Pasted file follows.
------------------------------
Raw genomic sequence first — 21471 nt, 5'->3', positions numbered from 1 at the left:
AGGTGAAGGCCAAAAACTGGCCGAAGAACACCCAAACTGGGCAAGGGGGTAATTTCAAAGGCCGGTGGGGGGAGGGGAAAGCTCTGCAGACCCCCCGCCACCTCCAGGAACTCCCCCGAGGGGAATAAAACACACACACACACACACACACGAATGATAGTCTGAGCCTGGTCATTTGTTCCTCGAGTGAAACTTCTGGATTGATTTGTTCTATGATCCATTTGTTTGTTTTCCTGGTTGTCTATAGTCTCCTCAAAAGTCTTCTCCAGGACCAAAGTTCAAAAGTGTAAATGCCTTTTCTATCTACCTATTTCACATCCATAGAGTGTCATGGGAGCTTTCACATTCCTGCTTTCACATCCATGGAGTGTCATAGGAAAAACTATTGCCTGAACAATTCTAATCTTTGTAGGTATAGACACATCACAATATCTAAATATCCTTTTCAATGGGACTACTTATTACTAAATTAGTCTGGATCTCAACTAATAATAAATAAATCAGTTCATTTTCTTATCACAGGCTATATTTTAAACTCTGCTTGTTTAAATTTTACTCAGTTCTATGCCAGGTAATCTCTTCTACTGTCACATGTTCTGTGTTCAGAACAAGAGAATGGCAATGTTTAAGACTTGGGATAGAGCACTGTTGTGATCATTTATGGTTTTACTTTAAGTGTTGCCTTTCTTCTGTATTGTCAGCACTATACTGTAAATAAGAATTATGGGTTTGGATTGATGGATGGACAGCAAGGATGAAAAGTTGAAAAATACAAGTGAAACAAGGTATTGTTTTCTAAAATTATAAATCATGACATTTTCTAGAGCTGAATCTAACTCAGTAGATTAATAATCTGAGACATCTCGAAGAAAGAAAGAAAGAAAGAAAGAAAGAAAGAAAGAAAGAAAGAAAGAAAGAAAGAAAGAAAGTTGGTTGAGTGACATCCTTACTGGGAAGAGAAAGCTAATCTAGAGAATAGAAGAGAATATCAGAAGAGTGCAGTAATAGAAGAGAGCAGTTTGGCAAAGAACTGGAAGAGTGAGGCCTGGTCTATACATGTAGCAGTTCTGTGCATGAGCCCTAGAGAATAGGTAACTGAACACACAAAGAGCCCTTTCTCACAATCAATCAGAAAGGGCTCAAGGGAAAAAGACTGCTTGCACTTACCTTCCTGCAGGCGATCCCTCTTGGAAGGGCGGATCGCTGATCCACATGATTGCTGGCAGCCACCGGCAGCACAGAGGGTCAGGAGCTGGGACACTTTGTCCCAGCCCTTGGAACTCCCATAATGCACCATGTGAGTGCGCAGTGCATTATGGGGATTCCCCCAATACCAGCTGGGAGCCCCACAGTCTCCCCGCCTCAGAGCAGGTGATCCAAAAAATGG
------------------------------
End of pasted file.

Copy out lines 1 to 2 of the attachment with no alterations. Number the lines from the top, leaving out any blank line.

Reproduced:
Raw genomic sequence first — 21471 nt, 5'->3', positions numbered from 1 at the left:
AGGTGAAGGCCAAAAACTGGCCGAAGAACACCCAAACTGGGCAAGGGGGTAATTTCAAAGGCCGGTGGGGGGAGGGGAAAGCTCTGCAGACCCCCCGCCACCTCCAGGAACTCCCCCGAGGGGAATAAAACACACACACACACACACACACGAATGATAGTCTGAGCCTGGTCATTTGTTCCTCGAGTGAAACTTCTGGATTGATTTGTTCTATGATCCATTTGTTTGTTTTCCTGGTTGTCTATAGTCTCCTCAAAAGTCTTCTCCAGGACCAAAGTTCAAAAGTGTAAATGCCTTTTCTATCTACCTATTTCACATCCATAGAGTGTCATGGGAGCTTTCACATTCCTGCTTTCACATCCATGGAGTGTCATAGGAAAAACTATTGCCTGAACAATTCTAATCTTTGTAGGTATAGACACATCACAATATCTAAATATCCTTTTCAATGGGACTACTTATTACTAAATTAGTCTGGATCTCAACTAATAATAAATAAATCAGTTCATTTTCTTATCACAGGCTATATTTTAAACTCTGCTTGTTTAAATTTTACTCAGTTCTATGCCAGGTAATCTCTTCTACTGTCACATGTTCTGTGTTCAGAACAAGAGAATGGCAATGTTTAAGACTTGGGATAGAGCACTGTTGTGATCATTTATGGTTTTACTTTAAGTGTTGCCTTTCTTCTGTATTGTCAGCACTATACTGTAAATAAGAATTATGGGTTTGGATTGATGGATGGACAGCAAGGATGAAAAGTTGAAAAATACAAGTGAAACAAGGTATTGTTTTCTAAAATTATAAATCATGACATTTTCTAGAGCTGAATCTAACTCAGTAGATTAATAATCTGAGACATCTCGAAGAAAGAAAGAAAGAAAGAAAGAAAGAAAGAAAGAAAGAAAGAAAGAAAGAAAGAAAGAAAGTTGGTTGAGTGACATCCTTACTGGGAAGAGAAAGCTAATCTAGAGAATAGAAGAGAATATCAGAAGAGTGCAGTAATAGAAGAGAGCAGTTTGGCAAAGAACTGGAAGAGTGAGGCCTGGTCTATACATGTAGCAGTTCTGTGCATGAGCCCTAGAGAATAGGTAACTGAACACACAAAGAGCCCTTTCTCACAATCAATCAGAAAGGGCTCAAGGGAAAAAGACTGCTTGCACTTACCTTCCTGCAGGCGATCCCTCTTGGAAGGGCGGATCGCTGATCCACATGATTGCTGGCAGCCACCGGCAGCACAGAGGGTCAGGAGCTGGGACACTTTGTCCCAGCCCTTGGAACTCCCATAATGCACCATGTGAGTGCGCAGTGCATTATGGGGATTCCCCCAATACCAGCTGGGAGCCCCACAGTCTCCCCGCCTCAGAGCAGGTGATCCAAAAAATGG